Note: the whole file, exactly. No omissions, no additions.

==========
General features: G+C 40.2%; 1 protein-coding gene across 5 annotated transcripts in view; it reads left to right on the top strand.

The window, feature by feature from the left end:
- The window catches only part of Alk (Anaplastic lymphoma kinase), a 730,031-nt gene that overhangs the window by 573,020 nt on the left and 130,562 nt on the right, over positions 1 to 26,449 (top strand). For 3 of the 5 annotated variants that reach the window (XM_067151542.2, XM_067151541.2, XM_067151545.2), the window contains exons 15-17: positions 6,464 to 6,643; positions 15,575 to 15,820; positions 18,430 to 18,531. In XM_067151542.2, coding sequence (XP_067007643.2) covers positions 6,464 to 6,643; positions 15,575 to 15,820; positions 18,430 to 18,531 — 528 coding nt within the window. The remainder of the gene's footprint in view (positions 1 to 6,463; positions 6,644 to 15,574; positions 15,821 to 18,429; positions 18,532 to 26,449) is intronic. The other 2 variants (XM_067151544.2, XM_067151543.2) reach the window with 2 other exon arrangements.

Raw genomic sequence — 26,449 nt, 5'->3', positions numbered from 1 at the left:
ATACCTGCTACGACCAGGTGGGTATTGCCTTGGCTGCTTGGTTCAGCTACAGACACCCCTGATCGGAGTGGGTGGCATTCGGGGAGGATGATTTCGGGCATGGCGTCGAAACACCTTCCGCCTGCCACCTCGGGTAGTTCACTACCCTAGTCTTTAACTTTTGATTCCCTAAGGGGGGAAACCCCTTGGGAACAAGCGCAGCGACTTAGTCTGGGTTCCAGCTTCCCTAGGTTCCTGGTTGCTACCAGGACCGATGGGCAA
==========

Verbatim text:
General features: G+C 40.2%; 1 protein-coding gene across 5 annotated transcripts in view; it reads left to right on the top strand.

The window, feature by feature from the left end:
- The window catches only part of Alk (Anaplastic lymphoma kinase), a 730,031-nt gene that overhangs the window by 573,020 nt on the left and 130,562 nt on the right, over positions 1 to 26,449 (top strand). For 3 of the 5 annotated variants that reach the window (XM_067151542.2, XM_067151541.2, XM_067151545.2), the window contains exons 15-17: positions 6,464 to 6,643; positions 15,575 to 15,820; positions 18,430 to 18,531. In XM_067151542.2, coding sequence (XP_067007643.2) covers positions 6,464 to 6,643; positions 15,575 to 15,820; positions 18,430 to 18,531 — 528 coding nt within the window. The remainder of the gene's footprint in view (positions 1 to 6,463; positions 6,644 to 15,574; positions 15,821 to 18,429; positions 18,532 to 26,449) is intronic. The other 2 variants (XM_067151544.2, XM_067151543.2) reach the window with 2 other exon arrangements.

Raw genomic sequence — 26,449 nt, 5'->3', positions numbered from 1 at the left:
ATACCTGCTACGACCAGGTGGGTATTGCCTTGGCTGCTTGGTTCAGCTACAGACACCCCTGATCGGAGTGGGTGGCATTCGGGGAGGATGATTTCGGGCATGGCGTCGAAACACCTTCCGCCTGCCACCTCGGGTAGTTCACTACCCTAGTCTTTAACTTTTGATTCCCTAAGGGGGGAAACCCCTTGGGAACAAGCGCAGCGACTTAGTCTGGGTTCCAGCTTCCCTAGGTTCCTGGTTGCTACCAGGACCGATGGGCAA